Society of Hematologic Oncology Annual Meeting
Society of Hematologic Oncology Annual Meeting
Source/Disclosures
Source:

Del Moral JJ, et al. Abstract HL-323. Presented at: Society of Hematologic Oncology Annual Meeting (virtual meeting); Sept. 9-12, 2020.

Disclosures: Del Moral reports no relevant financial disclosures. Please see the abstract for all other researchers’ relevant financial disclosures.
September 11, 2020
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HIV status does not affect outcomes in advanced classical Hodgkin lymphoma

Source/Disclosures
Source:

Del Moral JJ, et al. Abstract HL-323. Presented at: Society of Hematologic Oncology Annual Meeting (virtual meeting); Sept. 9-12, 2020.

Disclosures: Del Moral reports no relevant financial disclosures. Please see the abstract for all other researchers’ relevant financial disclosures.
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HIV status did not affect outcomes after first-line chemotherapy for patients with advanced classical Hodgkin lymphoma, according to study results presented at Society of Hematologic Oncology Annual Meeting.

“Although follow-up time [among patients with HIV] is shorter, prognosis in terms of OS is similar,” Juan José del Moral Diez, MD, internal medicine fellow in the department of hematology and oncology at Instituto Nacional de Ciencias Médicas y Nutrición Salvador Zubirán in Mexico City, said during a presentation. “There was no difference observed in the likelihood of achieving complete remission [between groups].”

Lymphoma spelled out in Scrabble tiles
Source: Adobe Stock.

Classical Hodgkin lymphoma accounts for approximately 95% of Hodgkin lymphomas.

Incidence of classical Hodgkin lymphoma is five- to 20-fold higher among individuals with HIV, and use of combined antiretroviral therapy and elevated CD4 counts appear to contribute to this elevated risk.

Median age of HIV-associated classical Hodgkin lymphoma ranges from 40 to 49 years, and it tends to manifest at a later stage and with extranodal disease, according to study background.

Recommended treatment for HIV-associated classical Hodgkin lymphoma is first-line ABVD chemotherapy — which consists of doxorubicin, bleomycin, vinblastine and dacarbazine — while continuing combined antiretroviral therapy.

However, outcomes after first-line ABVD chemotherapy for individuals with HIV have not been well-established.

Del Moral and colleagues conducted an observational case-control study to compare outcomes by HIV status among 79 men with advanced-stage classical Hodgkin lymphoma. All men received first-line ABVD chemotherapy at a national reference center in Mexico City between August 2004 and December 2018.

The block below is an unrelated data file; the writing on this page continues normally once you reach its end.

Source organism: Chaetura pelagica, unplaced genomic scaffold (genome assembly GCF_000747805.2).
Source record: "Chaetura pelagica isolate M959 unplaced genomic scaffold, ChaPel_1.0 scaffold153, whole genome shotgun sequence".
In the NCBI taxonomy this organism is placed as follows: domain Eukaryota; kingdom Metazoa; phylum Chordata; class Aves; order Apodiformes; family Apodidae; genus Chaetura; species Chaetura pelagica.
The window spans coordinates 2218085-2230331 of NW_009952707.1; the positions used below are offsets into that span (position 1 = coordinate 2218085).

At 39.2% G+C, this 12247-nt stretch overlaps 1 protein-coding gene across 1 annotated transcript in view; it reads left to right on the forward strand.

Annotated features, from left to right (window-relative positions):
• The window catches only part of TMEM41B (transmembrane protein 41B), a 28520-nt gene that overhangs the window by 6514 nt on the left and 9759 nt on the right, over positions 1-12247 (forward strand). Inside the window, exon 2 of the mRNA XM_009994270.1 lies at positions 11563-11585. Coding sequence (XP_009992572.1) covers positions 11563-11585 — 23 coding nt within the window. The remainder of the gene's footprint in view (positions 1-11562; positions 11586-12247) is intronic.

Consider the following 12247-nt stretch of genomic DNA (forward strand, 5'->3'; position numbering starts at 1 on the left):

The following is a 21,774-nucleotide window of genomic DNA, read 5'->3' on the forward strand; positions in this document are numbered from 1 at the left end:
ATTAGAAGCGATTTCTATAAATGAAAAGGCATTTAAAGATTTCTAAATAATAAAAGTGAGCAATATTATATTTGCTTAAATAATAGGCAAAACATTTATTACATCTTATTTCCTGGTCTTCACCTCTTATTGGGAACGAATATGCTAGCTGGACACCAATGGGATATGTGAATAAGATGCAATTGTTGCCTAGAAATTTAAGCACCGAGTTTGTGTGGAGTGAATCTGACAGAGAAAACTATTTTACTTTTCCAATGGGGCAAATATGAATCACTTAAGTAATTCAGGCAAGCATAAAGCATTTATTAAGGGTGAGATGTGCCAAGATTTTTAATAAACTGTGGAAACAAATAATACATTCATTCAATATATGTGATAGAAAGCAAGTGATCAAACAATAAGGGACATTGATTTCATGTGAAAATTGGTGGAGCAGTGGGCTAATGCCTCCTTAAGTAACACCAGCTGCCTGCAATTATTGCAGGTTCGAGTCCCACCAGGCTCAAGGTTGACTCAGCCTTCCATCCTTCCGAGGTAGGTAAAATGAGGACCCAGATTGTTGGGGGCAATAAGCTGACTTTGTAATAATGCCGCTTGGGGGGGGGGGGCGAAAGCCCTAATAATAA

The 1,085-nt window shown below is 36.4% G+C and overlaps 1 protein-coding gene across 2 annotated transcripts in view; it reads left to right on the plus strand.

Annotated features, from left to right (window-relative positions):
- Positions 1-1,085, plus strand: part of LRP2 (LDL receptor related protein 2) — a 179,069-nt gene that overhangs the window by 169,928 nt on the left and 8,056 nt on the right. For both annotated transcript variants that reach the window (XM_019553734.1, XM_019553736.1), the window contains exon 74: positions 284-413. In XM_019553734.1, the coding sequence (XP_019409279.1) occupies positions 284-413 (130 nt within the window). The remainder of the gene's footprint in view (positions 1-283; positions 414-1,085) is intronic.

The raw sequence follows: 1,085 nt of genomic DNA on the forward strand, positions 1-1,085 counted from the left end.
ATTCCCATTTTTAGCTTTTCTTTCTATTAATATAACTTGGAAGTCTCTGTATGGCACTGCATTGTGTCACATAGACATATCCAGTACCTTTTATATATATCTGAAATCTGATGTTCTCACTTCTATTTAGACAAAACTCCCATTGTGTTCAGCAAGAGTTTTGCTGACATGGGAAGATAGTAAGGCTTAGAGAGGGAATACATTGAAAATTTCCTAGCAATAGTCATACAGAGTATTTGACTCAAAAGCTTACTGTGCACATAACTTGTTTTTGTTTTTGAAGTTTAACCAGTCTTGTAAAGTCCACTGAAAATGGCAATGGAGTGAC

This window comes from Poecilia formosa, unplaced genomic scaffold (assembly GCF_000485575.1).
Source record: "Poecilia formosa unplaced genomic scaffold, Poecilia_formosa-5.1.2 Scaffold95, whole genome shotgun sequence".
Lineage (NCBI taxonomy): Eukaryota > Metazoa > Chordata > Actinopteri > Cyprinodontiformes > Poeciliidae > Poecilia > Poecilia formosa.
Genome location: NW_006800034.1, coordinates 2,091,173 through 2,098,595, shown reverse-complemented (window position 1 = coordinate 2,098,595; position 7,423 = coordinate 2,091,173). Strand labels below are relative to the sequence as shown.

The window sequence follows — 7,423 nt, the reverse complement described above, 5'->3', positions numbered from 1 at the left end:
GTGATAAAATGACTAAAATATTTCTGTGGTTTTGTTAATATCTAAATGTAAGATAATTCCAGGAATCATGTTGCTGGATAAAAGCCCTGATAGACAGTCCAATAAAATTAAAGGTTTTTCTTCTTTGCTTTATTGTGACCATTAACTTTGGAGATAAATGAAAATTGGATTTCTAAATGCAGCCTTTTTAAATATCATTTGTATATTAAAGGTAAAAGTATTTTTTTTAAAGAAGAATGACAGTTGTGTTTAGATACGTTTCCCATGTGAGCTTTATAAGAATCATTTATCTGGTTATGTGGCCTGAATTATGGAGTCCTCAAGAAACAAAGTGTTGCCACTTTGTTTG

The cohort consisted of 21 men with HIV (mean age, 42.9 years ± 10.88 years) and 58 men without HIV (mean age, 45.1 years ± 17.56 years). Among men with HIV, median time from HIV diagnosis to classical Hodgkin lymphoma diagnosis was 40 months, and 90.5% of them were receiving combined antiretroviral therapy at the time of lymphoma diagnosis.

The most common histologic subtype was mixed cellularity, with prevalence of about 38% in the HIV and no-HIV groups. Men with HIV had significantly lower leukocyte count (4.6 x 103 cells/mL vs. 6.7 x 103 cells/mL; P = .02).

Investigators tested biopsies from 18 of the men with HIV for Epstein-Barr virus, and all tested positive.

Complete response, OS and RFS served as the main outcome measures.

Median follow-up was 10 months for those with HIV and 45 months for those without (P = .01).

Researchers reported no statistically significant difference in rates of complete response (61.1% vs. 66.1%), partial response (5.6% vs. 5.4%) or relapse (12.5% vs. 30.3%) between men with HIV and those without HIV.

Men without HIV achieved significantly longer RFS (51 months vs. 24 months; P = .03).

At last follow-up, six men (28.6%) with HIV and 16 men (27.6%) without HIV had died. Median OS had not been reached in either group.

“RFS is statistically different between both groups and is shorter in [HIV-associated classical Hodgkin lymphoma], but as the OS in both groups remains similar, it is possible that rescue chemotherapy is effective [for] relapsed patients,” del Moral Diez said.

Researchers determined age 45 years or older (P = .02) and stage IV classical Hodgkin lymphoma (P = .03) were adverse prognostic factors, and International Prognostic Score higher than 3 significantly predicted mortality (P = .01).